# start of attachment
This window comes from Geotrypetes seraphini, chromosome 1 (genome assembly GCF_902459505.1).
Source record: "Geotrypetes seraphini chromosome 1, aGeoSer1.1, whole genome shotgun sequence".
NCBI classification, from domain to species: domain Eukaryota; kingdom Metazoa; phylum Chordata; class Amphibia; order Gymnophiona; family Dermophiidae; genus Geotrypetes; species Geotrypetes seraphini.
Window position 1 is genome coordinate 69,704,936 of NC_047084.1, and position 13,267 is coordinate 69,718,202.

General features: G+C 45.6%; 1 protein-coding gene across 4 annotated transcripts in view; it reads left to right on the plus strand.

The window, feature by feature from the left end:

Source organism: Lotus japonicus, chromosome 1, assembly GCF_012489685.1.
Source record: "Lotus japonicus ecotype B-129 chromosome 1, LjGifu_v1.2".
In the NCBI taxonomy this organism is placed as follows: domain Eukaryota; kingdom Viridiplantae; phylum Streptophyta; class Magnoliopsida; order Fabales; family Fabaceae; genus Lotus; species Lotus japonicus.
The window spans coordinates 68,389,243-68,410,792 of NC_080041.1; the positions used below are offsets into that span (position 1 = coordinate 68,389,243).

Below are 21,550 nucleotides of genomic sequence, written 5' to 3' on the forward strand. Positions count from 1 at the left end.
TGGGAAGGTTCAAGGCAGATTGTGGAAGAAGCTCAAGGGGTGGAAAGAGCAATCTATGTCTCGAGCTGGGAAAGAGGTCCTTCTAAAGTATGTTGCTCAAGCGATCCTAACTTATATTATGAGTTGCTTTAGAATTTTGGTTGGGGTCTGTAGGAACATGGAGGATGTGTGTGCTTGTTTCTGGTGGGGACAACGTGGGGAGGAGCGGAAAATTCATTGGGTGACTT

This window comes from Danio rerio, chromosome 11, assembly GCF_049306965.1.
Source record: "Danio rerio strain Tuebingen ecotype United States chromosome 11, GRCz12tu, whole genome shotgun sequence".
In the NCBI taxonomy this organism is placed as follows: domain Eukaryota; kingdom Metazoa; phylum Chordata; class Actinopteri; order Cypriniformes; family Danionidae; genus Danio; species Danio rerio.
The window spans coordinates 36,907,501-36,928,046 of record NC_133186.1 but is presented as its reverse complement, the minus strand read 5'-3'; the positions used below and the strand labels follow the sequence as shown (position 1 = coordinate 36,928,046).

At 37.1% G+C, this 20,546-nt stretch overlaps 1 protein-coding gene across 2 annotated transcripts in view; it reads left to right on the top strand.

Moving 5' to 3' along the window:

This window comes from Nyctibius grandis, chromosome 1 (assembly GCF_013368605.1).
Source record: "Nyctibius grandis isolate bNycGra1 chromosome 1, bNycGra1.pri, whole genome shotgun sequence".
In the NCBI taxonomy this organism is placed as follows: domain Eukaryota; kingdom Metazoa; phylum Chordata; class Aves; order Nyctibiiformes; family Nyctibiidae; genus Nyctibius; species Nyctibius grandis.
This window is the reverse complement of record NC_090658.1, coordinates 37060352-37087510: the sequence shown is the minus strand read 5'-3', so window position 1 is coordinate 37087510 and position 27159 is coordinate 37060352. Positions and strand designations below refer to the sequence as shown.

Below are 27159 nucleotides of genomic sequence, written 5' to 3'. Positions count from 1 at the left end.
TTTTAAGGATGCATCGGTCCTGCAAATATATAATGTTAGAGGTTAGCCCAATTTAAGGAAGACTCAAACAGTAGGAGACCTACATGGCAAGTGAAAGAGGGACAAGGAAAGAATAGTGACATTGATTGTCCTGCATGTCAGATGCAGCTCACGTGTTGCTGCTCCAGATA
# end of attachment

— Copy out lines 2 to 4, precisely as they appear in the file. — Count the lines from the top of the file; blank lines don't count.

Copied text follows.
Source record: "Geotrypetes seraphini chromosome 1, aGeoSer1.1, whole genome shotgun sequence".
NCBI classification, from domain to species: domain Eukaryota; kingdom Metazoa; phylum Chordata; class Amphibia; order Gymnophiona; family Dermophiidae; genus Geotrypetes; species Geotrypetes seraphini.
Window position 1 is genome coordinate 69,704,936 of NC_047084.1, and position 13,267 is coordinate 69,718,202.